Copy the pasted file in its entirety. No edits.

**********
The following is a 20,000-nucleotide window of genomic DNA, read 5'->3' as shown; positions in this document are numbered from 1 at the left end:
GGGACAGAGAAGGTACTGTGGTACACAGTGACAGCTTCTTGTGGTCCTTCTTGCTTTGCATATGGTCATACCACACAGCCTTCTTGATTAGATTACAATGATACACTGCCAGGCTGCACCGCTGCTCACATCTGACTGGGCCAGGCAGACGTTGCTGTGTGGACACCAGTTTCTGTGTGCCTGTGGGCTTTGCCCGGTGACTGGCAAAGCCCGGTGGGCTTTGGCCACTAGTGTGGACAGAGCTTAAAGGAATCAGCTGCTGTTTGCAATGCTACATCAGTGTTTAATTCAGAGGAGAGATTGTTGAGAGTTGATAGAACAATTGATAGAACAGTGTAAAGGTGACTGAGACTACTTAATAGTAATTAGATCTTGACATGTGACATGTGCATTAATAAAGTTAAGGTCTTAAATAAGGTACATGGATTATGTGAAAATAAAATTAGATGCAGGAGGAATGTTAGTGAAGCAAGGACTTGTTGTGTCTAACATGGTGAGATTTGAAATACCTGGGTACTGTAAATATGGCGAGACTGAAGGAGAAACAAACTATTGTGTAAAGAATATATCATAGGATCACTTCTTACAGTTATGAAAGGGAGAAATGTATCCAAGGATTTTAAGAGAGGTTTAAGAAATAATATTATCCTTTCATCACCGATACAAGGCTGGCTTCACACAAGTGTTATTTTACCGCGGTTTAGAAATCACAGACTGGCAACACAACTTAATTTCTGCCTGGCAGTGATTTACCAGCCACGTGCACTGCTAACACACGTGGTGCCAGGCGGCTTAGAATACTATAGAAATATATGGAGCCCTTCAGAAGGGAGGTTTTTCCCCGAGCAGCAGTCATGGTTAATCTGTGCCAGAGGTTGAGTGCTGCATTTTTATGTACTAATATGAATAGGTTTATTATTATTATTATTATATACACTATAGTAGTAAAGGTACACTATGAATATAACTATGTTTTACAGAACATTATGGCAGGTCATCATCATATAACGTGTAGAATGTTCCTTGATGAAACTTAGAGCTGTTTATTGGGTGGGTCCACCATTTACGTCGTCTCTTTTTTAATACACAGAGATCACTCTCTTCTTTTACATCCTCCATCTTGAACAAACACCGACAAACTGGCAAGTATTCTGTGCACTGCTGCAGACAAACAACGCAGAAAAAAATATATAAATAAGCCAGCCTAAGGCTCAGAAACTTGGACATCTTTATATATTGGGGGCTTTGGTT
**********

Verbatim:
The following is a 20,000-nucleotide window of genomic DNA, read 5'->3' as shown; positions in this document are numbered from 1 at the left end:
GGGACAGAGAAGGTACTGTGGTACACAGTGACAGCTTCTTGTGGTCCTTCTTGCTTTGCATATGGTCATACCACACAGCCTTCTTGATTAGATTACAATGATACACTGCCAGGCTGCACCGCTGCTCACATCTGACTGGGCCAGGCAGACGTTGCTGTGTGGACACCAGTTTCTGTGTGCCTGTGGGCTTTGCCCGGTGACTGGCAAAGCCCGGTGGGCTTTGGCCACTAGTGTGGACAGAGCTTAAAGGAATCAGCTGCTGTTTGCAATGCTACATCAGTGTTTAATTCAGAGGAGAGATTGTTGAGAGTTGATAGAACAATTGATAGAACAGTGTAAAGGTGACTGAGACTACTTAATAGTAATTAGATCTTGACATGTGACATGTGCATTAATAAAGTTAAGGTCTTAAATAAGGTACATGGATTATGTGAAAATAAAATTAGATGCAGGAGGAATGTTAGTGAAGCAAGGACTTGTTGTGTCTAACATGGTGAGATTTGAAATACCTGGGTACTGTAAATATGGCGAGACTGAAGGAGAAACAAACTATTGTGTAAAGAATATATCATAGGATCACTTCTTACAGTTATGAAAGGGAGAAATGTATCCAAGGATTTTAAGAGAGGTTTAAGAAATAATATTATCCTTTCATCACCGATACAAGGCTGGCTTCACACAAGTGTTATTTTACCGCGGTTTAGAAATCACAGACTGGCAACACAACTTAATTTCTGCCTGGCAGTGATTTACCAGCCACGTGCACTGCTAACACACGTGGTGCCAGGCGGCTTAGAATACTATAGAAATATATGGAGCCCTTCAGAAGGGAGGTTTTTCCCCGAGCAGCAGTCATGGTTAATCTGTGCCAGAGGTTGAGTGCTGCATTTTTATGTACTAATATGAATAGGTTTATTATTATTATTATTATATACACTATAGTAGTAAAGGTACACTATGAATATAACTATGTTTTACAGAACATTATGGCAGGTCATCATCATATAACGTGTAGAATGTTCCTTGATGAAACTTAGAGCTGTTTATTGGGTGGGTCCACCATTTACGTCGTCTCTTTTTTAATACACAGAGATCACTCTCTTCTTTTACATCCTCCATCTTGAACAAACACCGACAAACTGGCAAGTATTCTGTGCACTGCTGCAGACAAACAACGCAGAAAAAAATATATAAATAAGCCAGCCTAAGGCTCAGAAACTTGGACATCTTTATATATTGGGGGCTTTGGTT